• Trailer

    Frugal Innovation: How to Do More With Less


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    Trailer EN

    UK launch of Frugal Innovation



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  • Frugal Innovation

    reviewed by The Economist and FT



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    Book review FT and the Economist
  • Frugal Innovation

    How To Do More With Less



    Become a frugal innovator!

    Frugal Innovation
  • TED GLOBAL 2014


    Navi Radjou's talk on Frugal Innovation

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    TED Global 2014 en

    Navi Radjou moderated a panel at the Commonwealth Club

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Latest news

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A Frenchman in Silicon Valley: France needs an innovation revolution

With Emmanuel Macron as president and his party winning a decisive majority in recent parliamentary elections, France’s ailing economy may finally receive a shot in the arm. Investors hope Macron can deliver on his promises to relax stringent labour laws and curb public spending. But the sad fact is even these ideas are not nearly radical enough to help France compete globally and win, in particular, in today’s digital economy.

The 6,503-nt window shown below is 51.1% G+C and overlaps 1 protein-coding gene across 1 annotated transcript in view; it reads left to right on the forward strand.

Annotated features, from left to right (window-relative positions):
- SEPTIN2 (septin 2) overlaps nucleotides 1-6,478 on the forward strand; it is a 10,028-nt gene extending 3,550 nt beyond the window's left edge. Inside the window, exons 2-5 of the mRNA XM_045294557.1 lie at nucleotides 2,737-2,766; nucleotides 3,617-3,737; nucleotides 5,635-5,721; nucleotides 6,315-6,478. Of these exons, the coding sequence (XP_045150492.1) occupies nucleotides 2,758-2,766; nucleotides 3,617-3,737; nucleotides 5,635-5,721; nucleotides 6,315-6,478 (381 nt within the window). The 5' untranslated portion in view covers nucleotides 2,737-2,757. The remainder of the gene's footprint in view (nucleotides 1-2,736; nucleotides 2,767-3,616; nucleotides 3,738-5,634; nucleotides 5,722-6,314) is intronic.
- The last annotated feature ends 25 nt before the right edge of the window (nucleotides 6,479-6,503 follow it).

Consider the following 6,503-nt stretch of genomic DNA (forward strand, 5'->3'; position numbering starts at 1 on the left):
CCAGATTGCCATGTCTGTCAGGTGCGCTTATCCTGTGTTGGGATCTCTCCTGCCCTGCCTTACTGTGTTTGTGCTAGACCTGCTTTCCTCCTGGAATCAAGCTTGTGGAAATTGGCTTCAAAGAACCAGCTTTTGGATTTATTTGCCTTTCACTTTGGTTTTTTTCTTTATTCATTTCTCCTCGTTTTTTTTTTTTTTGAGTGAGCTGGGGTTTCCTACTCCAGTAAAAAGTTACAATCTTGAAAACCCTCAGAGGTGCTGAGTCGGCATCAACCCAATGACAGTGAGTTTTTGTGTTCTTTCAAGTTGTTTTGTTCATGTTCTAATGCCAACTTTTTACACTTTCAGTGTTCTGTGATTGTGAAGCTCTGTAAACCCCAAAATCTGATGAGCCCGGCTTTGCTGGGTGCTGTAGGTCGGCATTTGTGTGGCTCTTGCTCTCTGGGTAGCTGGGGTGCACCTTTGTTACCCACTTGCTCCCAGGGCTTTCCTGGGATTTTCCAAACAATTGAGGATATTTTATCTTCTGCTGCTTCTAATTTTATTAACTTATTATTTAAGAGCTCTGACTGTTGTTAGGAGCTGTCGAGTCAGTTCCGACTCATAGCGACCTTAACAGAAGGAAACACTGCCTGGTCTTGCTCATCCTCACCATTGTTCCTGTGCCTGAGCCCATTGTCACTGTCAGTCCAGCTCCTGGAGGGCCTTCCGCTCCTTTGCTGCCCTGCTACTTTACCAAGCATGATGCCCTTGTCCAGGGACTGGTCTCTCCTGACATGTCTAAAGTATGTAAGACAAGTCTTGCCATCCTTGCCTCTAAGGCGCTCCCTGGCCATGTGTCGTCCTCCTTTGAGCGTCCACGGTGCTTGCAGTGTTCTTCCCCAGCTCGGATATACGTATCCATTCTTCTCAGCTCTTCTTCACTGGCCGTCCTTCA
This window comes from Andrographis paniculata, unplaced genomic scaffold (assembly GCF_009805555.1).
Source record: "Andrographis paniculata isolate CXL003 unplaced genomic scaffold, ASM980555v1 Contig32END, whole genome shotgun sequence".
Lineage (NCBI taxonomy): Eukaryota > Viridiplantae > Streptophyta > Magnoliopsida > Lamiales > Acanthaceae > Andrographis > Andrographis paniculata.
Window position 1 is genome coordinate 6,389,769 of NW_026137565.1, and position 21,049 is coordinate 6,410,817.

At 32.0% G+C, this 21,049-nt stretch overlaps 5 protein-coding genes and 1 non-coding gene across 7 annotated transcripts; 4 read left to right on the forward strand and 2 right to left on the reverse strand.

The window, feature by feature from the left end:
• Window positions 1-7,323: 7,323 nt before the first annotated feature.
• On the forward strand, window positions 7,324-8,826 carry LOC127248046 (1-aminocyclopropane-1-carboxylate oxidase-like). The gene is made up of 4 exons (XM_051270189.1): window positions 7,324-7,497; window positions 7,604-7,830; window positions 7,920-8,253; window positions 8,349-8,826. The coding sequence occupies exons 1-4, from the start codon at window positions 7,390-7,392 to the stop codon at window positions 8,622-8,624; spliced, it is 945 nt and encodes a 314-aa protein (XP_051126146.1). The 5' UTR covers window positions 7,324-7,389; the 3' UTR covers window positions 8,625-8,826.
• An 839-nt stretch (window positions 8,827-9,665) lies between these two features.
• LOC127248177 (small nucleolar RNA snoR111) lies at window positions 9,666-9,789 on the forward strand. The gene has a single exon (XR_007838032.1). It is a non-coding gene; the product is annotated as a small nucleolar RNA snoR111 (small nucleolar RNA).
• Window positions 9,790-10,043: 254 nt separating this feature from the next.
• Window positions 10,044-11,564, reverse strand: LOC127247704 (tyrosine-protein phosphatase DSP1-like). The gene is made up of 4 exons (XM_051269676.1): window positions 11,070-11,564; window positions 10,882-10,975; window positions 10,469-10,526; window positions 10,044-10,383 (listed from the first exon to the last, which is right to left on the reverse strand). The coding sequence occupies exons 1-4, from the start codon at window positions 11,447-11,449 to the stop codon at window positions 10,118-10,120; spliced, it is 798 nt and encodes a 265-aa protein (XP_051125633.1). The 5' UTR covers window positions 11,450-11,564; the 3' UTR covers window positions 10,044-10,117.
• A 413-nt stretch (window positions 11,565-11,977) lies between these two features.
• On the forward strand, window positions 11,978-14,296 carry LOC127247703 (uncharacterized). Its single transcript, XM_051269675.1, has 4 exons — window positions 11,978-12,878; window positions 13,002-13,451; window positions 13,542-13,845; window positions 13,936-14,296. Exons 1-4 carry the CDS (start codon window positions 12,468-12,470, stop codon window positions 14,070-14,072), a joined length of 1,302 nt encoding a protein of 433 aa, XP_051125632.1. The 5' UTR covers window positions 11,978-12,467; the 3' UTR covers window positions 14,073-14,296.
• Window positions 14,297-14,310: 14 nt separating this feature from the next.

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Solving Big Social Problems by Thinking Small

I've spent my career studying innovation. What has struck me over the years is how differently large Western corporations and innovators in emerging markets like India, where I grew up, approach it.

“Jugaad” is the Hindi word for finding low-cost solutions in an intelligent way, and “jugaad innovation” is a term to describe three common traits of Indian entrepreneurs. First, Indian entrepreneurs are very frugal in their approach, very good at doing more with the limited resources they have. Second, their mindset is very flexible. There is a lot of improvisation and lateral—creative, nonlinear—thinking. And third, their solutions seem designed to bring people who are outside the formal economy into the formal economy, so these solutions are very inclusive.

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Frugal innovation: the quiet revolution that is fighting off inequality

Inequality is the defining social, political and economic phenomenon of our time. Just 1% of the world’s population now holds over 35% of all private wealth, more than the bottom 95% combined. Bad as this may seem, trends suggest that the situation will only get worse. Addressing it will involve multiple strategies working together, but one which is less well understood is how simple, affordable solutions to people’s problems can make a genuine difference from the bottom up.